Climate Change: Global Risks, Challenges and Decisions, 10-12 March 2009, Copenhagen, DenmarkSee the presentation -->
Title: Economic optimization of the Danish energy systems through minimization of direct costs as well as indirect costs related to air born pollution.Eigil Kaasd, Alexander Baklanovb, Jørgen Brandta, Henrik Brønnum-Hanseng, Jesper H. Christensena, Allan Grossb, Kenneth Karlssonc, Marie-Louise Siggaard-Andersend, Torben Sigsgaarde, Jan Sørensenf
a) National Environmental Research Institute, Aarhus University, Roskilde, Denmark
b) Danish Meteorological Institute, Copenhagen, Denmark
c) Risø National laboratory, DTU, System Analysis Department, Roskilde, Denmark
d) Niels Bohr Institute, University of Copenhagen, Copenhagen, Denmark
e) Institute of Public Health, University of Aarhus, Aarhus, Denmark
f) University of Southern Denmark, Odense, Denmark
g) National Institute of Public Health, University of Southern Denmark, Copenhagen, Denmark
The Centre for Energy, Environment and Health (CEEH) is an interdisciplinary research project over five years, financed by the Danish Council of Strategic Research.
The centre is working on economic optimization of future Danish energy systems taking into account not only the direct construction, maintenance and fuel costs but also the substantial indirect expenses, externalities, in the health sector and other loss of value caused by air pollution from energy systems, i.e. power plants, industry, private homes, urban traffic, and more. The background of the project is the documented large impact on public health and mortality from air pollution generated by energy production and usage.
CEEH is a partnership between 7 Danish institutes, and the project members are working within the subject areas of meteorology, toxicology, epidemiology, public health economy, and system analysis. Model tools and data exchange from all these disciplines are included in the CEEH model framework.
A key element of CEEH will be to expand, evaluate and apply an integrated model system for the entire pathway of impacts, from integrated energy systems, emissions of air pollution, atmospheric chemistry and transport, human exposure, human health and cost models.
The main outcome of the centre is an integrated regional economic optimization model system including components for energy systems, air pollution chemistry and dispersion down to urban and sub-urban scales, and subsequent model components of the impacts on public health and the external environment as well as economic valuation.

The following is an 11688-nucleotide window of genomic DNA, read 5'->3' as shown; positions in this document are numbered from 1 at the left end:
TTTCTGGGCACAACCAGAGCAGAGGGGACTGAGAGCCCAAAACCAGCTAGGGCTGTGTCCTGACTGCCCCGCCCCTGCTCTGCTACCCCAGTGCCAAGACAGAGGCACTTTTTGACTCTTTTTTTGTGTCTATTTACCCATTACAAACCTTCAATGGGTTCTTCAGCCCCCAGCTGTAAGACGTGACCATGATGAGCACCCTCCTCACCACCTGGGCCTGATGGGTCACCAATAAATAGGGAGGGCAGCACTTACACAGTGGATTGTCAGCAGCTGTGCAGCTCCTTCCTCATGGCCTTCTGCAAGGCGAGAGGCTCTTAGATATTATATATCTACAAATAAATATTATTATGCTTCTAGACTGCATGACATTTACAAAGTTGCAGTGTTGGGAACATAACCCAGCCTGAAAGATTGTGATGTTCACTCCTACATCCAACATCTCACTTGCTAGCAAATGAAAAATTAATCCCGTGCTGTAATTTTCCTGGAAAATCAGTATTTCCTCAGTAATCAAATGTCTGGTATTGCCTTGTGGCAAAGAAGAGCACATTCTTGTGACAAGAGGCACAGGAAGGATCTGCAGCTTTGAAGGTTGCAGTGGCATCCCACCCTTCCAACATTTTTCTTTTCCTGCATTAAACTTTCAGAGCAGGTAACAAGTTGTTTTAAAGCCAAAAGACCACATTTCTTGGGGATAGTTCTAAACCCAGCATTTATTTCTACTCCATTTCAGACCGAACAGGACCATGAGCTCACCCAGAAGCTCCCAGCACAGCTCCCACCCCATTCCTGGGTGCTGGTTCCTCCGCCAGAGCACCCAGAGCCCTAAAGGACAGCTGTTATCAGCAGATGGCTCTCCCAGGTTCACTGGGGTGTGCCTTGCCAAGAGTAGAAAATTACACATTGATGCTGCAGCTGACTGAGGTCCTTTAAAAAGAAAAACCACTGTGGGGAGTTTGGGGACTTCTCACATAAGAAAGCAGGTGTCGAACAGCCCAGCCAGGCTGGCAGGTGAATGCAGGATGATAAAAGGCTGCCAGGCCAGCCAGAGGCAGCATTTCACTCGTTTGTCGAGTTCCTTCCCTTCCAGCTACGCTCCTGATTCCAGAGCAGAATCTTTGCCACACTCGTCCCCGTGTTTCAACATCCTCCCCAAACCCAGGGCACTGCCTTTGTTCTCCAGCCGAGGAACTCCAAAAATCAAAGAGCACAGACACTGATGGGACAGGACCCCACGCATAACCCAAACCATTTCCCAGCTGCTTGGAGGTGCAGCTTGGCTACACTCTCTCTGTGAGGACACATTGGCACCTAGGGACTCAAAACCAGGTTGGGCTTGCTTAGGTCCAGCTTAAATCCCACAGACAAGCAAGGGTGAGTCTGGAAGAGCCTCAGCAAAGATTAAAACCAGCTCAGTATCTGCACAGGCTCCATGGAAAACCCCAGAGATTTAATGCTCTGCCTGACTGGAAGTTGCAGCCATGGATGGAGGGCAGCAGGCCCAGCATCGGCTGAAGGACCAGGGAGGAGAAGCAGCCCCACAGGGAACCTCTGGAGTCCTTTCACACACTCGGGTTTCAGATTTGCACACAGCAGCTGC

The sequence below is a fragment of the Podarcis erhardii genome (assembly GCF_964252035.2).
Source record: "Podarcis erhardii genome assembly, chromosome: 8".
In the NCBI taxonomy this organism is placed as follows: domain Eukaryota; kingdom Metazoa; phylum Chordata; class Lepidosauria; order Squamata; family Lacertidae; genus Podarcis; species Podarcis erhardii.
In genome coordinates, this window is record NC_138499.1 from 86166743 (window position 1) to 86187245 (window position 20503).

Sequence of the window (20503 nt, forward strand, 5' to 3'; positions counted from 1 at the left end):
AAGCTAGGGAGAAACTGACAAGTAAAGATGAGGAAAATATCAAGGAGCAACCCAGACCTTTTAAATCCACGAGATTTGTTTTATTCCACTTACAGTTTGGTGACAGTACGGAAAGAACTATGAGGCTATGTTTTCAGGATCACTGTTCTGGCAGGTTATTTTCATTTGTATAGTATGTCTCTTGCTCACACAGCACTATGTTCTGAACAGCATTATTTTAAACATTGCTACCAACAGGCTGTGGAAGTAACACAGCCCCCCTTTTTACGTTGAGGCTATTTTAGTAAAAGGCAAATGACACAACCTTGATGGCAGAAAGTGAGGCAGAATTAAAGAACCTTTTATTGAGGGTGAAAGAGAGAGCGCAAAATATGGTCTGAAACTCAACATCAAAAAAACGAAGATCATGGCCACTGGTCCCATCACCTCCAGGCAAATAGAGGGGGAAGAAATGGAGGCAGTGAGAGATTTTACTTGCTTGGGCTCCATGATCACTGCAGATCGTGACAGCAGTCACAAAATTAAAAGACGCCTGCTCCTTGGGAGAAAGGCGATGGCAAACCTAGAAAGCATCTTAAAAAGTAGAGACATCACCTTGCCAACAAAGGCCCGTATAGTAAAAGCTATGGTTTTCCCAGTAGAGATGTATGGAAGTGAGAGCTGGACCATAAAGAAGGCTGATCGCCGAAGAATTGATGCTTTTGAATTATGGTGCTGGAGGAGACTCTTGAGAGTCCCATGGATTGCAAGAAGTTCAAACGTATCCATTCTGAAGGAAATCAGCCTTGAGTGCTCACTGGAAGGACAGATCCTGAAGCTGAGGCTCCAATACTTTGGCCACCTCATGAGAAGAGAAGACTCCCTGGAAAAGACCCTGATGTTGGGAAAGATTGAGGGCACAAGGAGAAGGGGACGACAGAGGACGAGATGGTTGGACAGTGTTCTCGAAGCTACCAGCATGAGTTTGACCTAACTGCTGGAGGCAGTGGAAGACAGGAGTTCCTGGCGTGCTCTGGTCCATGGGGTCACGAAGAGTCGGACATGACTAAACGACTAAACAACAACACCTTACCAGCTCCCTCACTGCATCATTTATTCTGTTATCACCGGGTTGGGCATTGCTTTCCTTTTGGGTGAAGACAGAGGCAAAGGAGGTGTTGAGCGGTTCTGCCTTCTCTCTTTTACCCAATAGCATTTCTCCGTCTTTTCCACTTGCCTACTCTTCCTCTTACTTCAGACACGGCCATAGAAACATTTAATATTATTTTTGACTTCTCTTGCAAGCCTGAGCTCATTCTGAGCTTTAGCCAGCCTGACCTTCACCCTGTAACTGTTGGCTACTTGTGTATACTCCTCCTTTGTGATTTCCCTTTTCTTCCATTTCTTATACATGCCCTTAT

CEEH is optimizing the energy systems for a small set of different scenarios on time horizons up to 2050. Each scenario is characterized by a specific level of economic development and related costs for e.g. fuel. The choice of scenarios is coordinated with scenarios used by other Danish energy projects, CEESA and Biofuels.
The final product will – for each scenario – be detailed suggestions for optimal Danish energy systems.
The research in the CEEH includes:
• Integration of the transport sector and improvement of the energy demand side of the Balmorel energy system model.
• Improvement of atmospheric chemical transport models integrated in the weather forecast models DEHM and ENVIRO-HIRLAM used by NERI and DMI, increasing the spatial resolution to suburban scales and reaching a better accuracy in calculations of atmospheric transport, dispersion, chemistry and faith of pollutants chemical transport.
• Simulations with DEHM and ENVIRO-HIRLAM and with even higher resolution urban scale atmospheric chemistry transport models.
• Performance of physiological and statistical studies of the impact of atmospheric pollutants on the human body and on health in general.
• Modeling of health effects using demographic data and models, registers from the health sector, and a register of the cause of death. Knowledge from international research of the regional and local environmental burden related to emissions of pollutants and accidental risks from power production is used for estimation of environmental and health costs. The population data is converted to be implemented in the geographical gridded data format in the model framework. Based on the atmospheric burden, the studies mentioned above will be used to quantify the relative importance and costs of different types and amounts of emissions (as well as other types of environmental impacts).